Other Issues

  1. A number of other issues were canvassed in the course of the meeting and it was agreed that they should be addressed further. Wine, sugar, steel, and motor vehicles stood out as items which would be studied more closely in the coming months.
  2. Of these issues, wine was described by Australian Permanent Heads as a • problem for New Zealand, not unlike that which the dairy industry posed for Australia. New Zealand Permanent Heads did not disagree but did point out New Zealand's intention to eventually include wine in the ANZCER and noted that no such undertaking had yet been given by Australia for the dairy industry. Moreover, the New Zealand side contested the Australian contention that balance should be sought in individual sectors such as agriculture. New Zealand could not accept an approach which balanced dairy against wine and wheat.
  3. The Australian embargo on sugar imports was raised by New Zealand, noting the fact that the product had not been nominated for Category C treatment. Australian Permanent Heads stated that the embargo was, to some extent, open to Ministerial discretion. They requested further information on the operation of New Zealand sugar purchasing contracts and undertook, without commitment, to study the question.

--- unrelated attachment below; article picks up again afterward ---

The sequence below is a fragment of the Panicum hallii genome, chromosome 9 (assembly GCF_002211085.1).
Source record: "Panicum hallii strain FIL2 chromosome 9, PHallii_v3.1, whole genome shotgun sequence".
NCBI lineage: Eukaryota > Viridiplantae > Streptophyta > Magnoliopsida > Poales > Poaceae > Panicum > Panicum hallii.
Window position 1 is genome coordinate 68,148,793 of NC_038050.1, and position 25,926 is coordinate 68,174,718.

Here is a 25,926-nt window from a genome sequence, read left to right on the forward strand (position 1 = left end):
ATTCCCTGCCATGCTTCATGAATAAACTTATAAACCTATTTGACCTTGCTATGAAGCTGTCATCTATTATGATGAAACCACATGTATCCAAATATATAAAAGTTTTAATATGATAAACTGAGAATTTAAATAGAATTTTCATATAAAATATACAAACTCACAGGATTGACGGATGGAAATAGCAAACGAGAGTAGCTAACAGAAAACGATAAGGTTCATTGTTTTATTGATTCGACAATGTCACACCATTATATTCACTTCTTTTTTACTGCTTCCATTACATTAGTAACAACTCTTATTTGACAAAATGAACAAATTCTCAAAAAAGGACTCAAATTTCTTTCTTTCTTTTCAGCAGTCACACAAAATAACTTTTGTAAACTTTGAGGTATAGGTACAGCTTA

Conclusion

  1. Australian Permanent Heads will be reporting to the Deputy Prime Minister, Mr Anthony, who has been charged by the Australian Cabinet with responsibility for the ANZCER negotiations, on the outcome of tpe Wellington Permanent Heads meeting. (It is understood that Mr Anthony will be out of Australia until around 2 April.) Discussions between officials of the two sides on a number of issues, particularly those cited in paragraph 3 above, will continue over coming weeks.

Reccomendation

  1. It is recommended that the Committee note the contents of this report.

[ABHS 950/Boxes1221-1226, 40/4/1 Part 35 Archives New Zealandffe Whare Tohu Tuhituhinga 0 Aotearoa, Head Office, Wellington]